While the squash is roasting, prepare the roasting tin in which you'll cook the toad. This needs to be at least 1 inch deep. Put a good glug of vegetable oil in, and then put this in the oven alongside the other stuff, so the tin and the oil can pre-heat to a good hot heat.

Take the squash out of the oven. If you leave them out a couple of minutes, they'll cool a bit so they're easier to handle in the next step.

Next is assembling the toad. It has to be done quickly! So that everything's hot in the hot tin. Quickly get the hot tin from the oven, pour the batter into it, then place the squash pieces one-by-one into the middle of the batter with a bit of space between them - and immediately return this to the hot oven and shut the door. This then cooks for 20-25 minutes until the batter is risen and crusty, the squash is nicely cooked and getting a nice roast colour.

If you have more pieces of squash than you can accommodate in the tin, simply put them back on the roasting tray and continue to roast them. You can serve them alongside.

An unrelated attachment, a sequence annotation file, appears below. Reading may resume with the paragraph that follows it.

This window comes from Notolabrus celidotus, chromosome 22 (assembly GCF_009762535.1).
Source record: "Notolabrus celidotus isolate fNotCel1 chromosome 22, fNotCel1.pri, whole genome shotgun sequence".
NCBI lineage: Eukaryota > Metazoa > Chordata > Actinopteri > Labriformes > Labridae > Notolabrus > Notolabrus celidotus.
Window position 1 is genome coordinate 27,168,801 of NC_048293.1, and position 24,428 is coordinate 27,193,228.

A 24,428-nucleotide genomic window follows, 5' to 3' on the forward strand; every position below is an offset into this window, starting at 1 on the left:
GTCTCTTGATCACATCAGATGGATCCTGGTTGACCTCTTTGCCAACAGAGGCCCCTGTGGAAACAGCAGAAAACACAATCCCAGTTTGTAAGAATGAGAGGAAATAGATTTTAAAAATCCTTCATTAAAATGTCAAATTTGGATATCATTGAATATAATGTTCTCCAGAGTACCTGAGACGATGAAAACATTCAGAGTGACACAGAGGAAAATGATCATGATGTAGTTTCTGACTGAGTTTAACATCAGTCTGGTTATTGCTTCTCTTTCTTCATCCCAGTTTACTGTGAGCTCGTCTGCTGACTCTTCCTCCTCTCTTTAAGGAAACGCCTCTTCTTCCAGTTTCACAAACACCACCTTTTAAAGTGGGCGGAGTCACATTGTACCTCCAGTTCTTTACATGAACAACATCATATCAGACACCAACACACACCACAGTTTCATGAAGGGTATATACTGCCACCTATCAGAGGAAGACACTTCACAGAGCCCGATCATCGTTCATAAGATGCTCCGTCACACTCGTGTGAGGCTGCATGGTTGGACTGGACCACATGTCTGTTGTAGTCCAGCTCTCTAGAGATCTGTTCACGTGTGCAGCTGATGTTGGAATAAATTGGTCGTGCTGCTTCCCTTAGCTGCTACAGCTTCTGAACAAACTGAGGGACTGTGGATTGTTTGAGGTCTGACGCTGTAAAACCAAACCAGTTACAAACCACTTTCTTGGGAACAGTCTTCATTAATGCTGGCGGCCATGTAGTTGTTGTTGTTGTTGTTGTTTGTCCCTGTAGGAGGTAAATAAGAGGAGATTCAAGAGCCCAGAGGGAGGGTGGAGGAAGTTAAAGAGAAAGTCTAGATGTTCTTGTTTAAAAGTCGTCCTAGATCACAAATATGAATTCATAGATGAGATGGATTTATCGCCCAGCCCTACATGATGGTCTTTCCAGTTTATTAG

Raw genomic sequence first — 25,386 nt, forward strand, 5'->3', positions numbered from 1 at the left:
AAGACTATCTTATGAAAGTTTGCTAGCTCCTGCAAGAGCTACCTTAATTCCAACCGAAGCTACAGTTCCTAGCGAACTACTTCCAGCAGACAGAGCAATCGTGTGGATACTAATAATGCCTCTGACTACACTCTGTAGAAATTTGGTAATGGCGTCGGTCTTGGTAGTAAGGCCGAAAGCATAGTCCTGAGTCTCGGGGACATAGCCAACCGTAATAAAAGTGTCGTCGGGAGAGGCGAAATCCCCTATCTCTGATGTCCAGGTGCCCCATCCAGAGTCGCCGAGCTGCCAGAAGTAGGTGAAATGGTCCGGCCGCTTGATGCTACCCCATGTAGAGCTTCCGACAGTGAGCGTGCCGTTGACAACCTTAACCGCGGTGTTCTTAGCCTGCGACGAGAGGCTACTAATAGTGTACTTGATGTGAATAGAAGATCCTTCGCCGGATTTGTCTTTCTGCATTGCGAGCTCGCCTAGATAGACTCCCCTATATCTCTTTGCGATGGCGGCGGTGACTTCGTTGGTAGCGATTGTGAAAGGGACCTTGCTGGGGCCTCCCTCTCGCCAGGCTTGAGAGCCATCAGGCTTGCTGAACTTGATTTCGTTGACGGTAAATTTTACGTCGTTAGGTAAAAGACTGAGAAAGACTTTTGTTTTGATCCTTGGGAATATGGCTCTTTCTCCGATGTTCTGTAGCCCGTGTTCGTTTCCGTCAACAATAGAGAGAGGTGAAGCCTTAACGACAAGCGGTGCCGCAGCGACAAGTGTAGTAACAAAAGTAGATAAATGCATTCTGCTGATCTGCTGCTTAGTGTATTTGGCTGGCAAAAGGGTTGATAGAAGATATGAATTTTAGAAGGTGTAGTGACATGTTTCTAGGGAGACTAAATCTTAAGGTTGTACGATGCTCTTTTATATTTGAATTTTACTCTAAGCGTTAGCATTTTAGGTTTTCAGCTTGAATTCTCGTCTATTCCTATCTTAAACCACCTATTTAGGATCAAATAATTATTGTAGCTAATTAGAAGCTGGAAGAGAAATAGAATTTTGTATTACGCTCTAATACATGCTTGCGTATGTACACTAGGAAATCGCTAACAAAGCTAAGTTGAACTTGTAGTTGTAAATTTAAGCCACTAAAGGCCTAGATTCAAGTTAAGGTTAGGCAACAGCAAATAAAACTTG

Sunday 6th November 2016 | recipes | Permalink / Comment

Vegetarian food in Paris

While in Paris briefly (on my way somewhere else), I decided to go only to vegetarian restaurants. This helps to narrow down the list!

The curiously-named Sense.eat is an Italian veggy restaurant right in the centre of town, just a touch south of the river. Friendly and efficient atmosphere, and lots of really nice flavours. It was a good sign when they served a little starting-taste of creamed sweet potato garnished with wafer-thin slices of yellow beetroot - delicious flavour, expertly done. Then, for my starter, I had a puree of... well I don't really know how to translate what I had, but let's say a puree of some sort of pea, with courgette flowers, topped with fried kale and pumpkin seeds. It tasted ace.

For the main course I went for the fancy-sounding tofu crusted with quinoa, served with a big mushroom and a mushroomy broth. The tofu was fine, but to be honest not really more than the sum of its parts. The mushroom and the broth tasted really deeply though. You can't tell from a photo whether it's just a mushroom or something more, but rest assured it was really flavourful: